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Kiwanis Auctions raise $6,800 for scholarships | SLIDESHOW
ARLINGTON — The Kiwanis Club of Arlington held its annual Fourth of July auction fundraiser at Haller Park, starting at 8:30 a.m. on July 4.
The Kiwanis Club saw more than 100 donated items and hundreds of bidders during the four-hour event. The Kiwanis Club added an early silent auction to the Arlington Frontier Days Fourth of July celebration three years ago. They held two silent auctions, one at 8:30 a.m. and one at 10 a.m., plus a live auction at noon. This year’s auction featured dozens of unique and intriguing items donated mostly by local businesses and residents.
“We raised $6,800,” said Deena Jones, treasurer. “It is quite a bit lower. We tend to get around $8,000 most years, and we give that much in scholarships.”
One possible reason for the smaller total was different donated pieces. “We didn’t have as many big ticket items this year,” said Jones. “We seemed to have as many people signing up for bid numbers. And some items were going for way over the stated value.”
Auction items ranged from antique furniture, a Rat City Roller Girls gift basket and tickets, an estate planning certificate from Steve Peiffle, several wine and cheese baskets, Mariners and Aqua Sox tickets, a Deception Pass boat tour, an Argosy Cruise on Lake Washington, a certificate for a massage, a computer tune-up certificate, a framed needlepoint picture, jewelry, lunch with John Koster and cheesecakes made by Kay Duskin.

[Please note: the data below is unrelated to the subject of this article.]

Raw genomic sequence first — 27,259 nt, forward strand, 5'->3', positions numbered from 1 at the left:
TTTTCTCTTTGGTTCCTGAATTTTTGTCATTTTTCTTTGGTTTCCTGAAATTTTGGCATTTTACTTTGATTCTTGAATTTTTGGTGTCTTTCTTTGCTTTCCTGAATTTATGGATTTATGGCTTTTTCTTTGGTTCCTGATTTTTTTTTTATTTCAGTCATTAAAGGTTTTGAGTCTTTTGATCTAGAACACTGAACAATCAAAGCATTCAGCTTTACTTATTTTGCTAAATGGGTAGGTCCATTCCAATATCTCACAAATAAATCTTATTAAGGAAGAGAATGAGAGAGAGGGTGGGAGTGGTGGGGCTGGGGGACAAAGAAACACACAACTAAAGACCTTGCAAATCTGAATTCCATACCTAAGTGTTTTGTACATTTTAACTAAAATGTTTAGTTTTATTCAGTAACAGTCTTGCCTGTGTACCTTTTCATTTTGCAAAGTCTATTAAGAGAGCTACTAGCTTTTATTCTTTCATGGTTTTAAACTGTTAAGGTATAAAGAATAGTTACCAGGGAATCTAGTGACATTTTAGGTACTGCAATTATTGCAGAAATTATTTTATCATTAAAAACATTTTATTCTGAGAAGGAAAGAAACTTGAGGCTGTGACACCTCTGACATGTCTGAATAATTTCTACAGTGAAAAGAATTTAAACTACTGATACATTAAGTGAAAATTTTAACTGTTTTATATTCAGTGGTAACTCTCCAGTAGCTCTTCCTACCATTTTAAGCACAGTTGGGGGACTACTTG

Each year, an American flag flies over the U.S. Capitol in honor of a local citizen, upon the request of Arlington native and U.S. Rep. Rick Larsen, and each year, it is put up for bid at the Kiwanis auctions. The flag also comes with an authentication certificate and the winning bidder chooses who it flies to honor.
Larsen has attended the Arlington Fourth of July celebration since he was 3 years old and said he is always glad to come back to Arlington for holidays because of the town’s rich annual community traditions.
“You think about how much money is being raised for local scholarships through the Kiwanis auction and how much money is being raised for the fire department,” Larsen said. “All of it is raised locally to be used locally, and that’s something I think we forget sometimes in the country.”
The Arlington Kiwanis Club auctions have been a part of the July 4 celebrations in Arlington for more than 15 years. They started across the street from the Arlington-Smokey Point Chamber of Commerce, back when its offices were located near Legion Park.
“We are thankful for what we have and will hopefully make some students happy,” said Jones. The Kiwanis Club traditionally gives $2,000 scholarships to one senior from Lakewood High School and three seniors from Arlington High School.